GAF Energy has recalled two solar products following reports that they can become a fire hazard.
On July 27, the company recalled its TLS-1 jumper modules and the TLS-1 energy shingles that are part of its Timberline Solar product. The company has received one report of a fire, and five reports of thermal incidents resulting in property damage, including damage to the roof deck, according to the US Consumer Product Safety Commission. No injuries were reported, though there were reports of property damage, including damage to the roof deck.
"The safety and satisfaction of our customers are GAF Energy's top priorities," a company representative said in a statement. "We identified an issue and decided to conduct a voluntary recall, repair and testing program for two electrical components -- jumper modules and solar shingle diodes -- in Timberline Solar roofing systems."
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The company, which is based in San Jose, California, said it has contacted all affected customers, and is in the process of testing and replacing any affected components.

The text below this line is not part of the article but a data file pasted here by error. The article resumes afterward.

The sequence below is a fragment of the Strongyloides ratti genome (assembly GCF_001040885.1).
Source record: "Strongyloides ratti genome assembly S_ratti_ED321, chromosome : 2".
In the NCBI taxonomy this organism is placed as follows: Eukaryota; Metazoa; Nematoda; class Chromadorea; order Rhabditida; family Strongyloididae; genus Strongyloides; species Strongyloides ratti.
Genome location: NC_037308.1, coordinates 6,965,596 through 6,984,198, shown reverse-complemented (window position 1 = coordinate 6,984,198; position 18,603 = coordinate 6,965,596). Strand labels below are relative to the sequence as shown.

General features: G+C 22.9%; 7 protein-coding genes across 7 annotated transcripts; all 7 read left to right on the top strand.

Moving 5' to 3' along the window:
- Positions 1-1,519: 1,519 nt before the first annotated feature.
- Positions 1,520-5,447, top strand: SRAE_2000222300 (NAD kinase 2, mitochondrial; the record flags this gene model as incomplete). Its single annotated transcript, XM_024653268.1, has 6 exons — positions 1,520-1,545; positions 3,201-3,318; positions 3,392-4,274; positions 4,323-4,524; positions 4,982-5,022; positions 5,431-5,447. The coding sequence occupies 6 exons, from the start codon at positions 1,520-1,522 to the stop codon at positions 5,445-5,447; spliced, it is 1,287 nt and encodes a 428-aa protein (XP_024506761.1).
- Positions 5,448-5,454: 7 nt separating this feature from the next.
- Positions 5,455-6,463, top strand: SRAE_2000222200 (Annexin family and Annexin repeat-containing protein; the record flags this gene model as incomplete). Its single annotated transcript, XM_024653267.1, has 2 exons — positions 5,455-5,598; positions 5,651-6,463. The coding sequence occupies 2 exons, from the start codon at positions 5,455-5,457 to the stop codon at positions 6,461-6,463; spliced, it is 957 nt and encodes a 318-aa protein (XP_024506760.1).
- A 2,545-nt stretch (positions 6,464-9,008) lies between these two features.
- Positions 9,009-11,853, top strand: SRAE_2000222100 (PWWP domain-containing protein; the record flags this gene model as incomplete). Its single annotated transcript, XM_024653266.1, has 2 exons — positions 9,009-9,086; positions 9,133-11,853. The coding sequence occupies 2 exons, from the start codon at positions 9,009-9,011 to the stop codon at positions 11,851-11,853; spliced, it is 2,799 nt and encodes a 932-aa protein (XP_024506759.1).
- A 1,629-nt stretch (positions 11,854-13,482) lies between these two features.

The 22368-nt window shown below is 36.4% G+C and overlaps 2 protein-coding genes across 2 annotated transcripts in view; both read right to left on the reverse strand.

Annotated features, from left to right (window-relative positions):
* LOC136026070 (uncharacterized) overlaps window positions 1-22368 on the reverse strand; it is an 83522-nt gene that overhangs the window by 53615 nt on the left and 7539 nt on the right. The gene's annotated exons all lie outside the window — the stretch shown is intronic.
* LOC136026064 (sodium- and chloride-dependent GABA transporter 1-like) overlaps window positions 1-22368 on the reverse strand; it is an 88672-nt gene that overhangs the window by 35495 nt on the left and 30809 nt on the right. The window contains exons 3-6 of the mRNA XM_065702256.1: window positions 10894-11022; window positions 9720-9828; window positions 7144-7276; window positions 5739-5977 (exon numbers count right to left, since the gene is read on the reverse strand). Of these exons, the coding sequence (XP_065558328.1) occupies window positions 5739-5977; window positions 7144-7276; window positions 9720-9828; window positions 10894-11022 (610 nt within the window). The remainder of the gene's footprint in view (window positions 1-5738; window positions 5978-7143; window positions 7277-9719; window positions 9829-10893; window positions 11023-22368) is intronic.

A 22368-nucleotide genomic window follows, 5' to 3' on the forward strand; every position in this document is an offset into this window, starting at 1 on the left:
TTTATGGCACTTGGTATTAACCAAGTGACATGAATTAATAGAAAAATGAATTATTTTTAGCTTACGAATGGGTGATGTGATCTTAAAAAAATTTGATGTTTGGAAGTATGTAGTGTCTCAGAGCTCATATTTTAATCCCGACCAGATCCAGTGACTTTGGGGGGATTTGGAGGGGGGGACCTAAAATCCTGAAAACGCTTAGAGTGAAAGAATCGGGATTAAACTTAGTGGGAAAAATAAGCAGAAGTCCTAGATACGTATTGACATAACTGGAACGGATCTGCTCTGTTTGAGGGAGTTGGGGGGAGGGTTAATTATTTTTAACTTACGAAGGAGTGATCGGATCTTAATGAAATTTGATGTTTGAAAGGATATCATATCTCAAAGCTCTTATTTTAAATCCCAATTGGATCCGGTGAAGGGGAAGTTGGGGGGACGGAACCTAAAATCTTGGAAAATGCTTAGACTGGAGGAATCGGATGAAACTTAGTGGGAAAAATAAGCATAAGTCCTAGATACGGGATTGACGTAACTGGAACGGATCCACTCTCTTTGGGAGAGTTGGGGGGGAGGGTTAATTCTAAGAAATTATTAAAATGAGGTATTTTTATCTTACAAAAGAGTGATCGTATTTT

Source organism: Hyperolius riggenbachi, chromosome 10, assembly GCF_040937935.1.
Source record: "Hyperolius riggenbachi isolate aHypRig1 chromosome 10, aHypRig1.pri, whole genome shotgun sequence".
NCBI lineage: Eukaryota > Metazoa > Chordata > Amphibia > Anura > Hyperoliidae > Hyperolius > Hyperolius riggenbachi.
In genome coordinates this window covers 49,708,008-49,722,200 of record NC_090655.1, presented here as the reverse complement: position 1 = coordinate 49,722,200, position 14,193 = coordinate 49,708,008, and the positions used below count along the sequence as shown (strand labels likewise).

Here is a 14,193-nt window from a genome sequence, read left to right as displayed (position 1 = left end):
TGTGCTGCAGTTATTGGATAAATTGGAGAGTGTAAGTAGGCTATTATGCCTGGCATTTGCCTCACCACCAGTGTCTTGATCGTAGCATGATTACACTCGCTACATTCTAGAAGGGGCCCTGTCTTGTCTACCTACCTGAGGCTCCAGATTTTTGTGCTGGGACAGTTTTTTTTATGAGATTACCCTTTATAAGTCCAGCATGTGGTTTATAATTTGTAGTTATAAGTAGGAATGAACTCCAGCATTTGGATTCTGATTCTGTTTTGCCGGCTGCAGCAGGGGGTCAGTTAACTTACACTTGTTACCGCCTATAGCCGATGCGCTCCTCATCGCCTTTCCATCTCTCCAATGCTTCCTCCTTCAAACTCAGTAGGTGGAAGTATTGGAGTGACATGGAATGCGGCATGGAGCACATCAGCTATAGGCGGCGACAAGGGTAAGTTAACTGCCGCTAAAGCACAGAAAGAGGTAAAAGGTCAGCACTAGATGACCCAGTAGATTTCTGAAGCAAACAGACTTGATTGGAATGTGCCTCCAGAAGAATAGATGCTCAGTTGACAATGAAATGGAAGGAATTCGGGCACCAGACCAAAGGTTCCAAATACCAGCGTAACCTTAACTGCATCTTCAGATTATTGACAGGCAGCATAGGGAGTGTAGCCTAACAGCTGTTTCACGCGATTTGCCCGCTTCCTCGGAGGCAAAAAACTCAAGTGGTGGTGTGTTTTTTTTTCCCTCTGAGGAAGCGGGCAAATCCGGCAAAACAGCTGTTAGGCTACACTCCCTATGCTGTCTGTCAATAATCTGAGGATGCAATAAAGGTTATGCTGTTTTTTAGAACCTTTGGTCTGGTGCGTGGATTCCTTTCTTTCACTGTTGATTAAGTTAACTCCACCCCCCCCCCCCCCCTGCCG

"As of today, we have completed repairs and replacements for more than 80% of affected roofs," the statement reads. "We are grateful for our homeowners' trust and partnership as we work together to drive the future of clean energy."
According to the CPSC, GAF Energy is replacing all jumper modules and checking the electrical components of each solar shingle for defects, then repairing them free of charge. The company has been remotely shutting off affected systems until the remediation is complete, and owners will be compensated for monetary losses due to the loss of solar energy generation during that time.
Solar shingles, as opposed to solar panels, might not be as familiar a product to many consumers. GAF Energy debuted its Timberline Solar shingles in 2021, and since then, roofers have installed them in 16 states.
As CNET notes in our review of Timberline Solar, such shingles are nailed in like regular asphalt shingles, and sit flat against the roof, with electrical components housed in a conduit on the front of each one. The result is a less obtrusive look than solar panels. The shingles measure about 64 inches by 17 inches by 1 inch, and weigh about 10 pounds.
The other part of the recall affects jumper modules, which are electrical components that transfer energy from the shingles.
The typical wattage of a solar shingle is around 70 watts, but Timberline Solar has a lower wattage per shingle, at just 45 watts, as we note in our review. That's much lower than the average wattage of a solar panel, which is between 250 and 400 watts.
The recalled products were sold as part of solar systems that range in price from $40,000 to $100,000, and were sold via direct sales to and through installing contractors in select states from November 2021 through April 2023.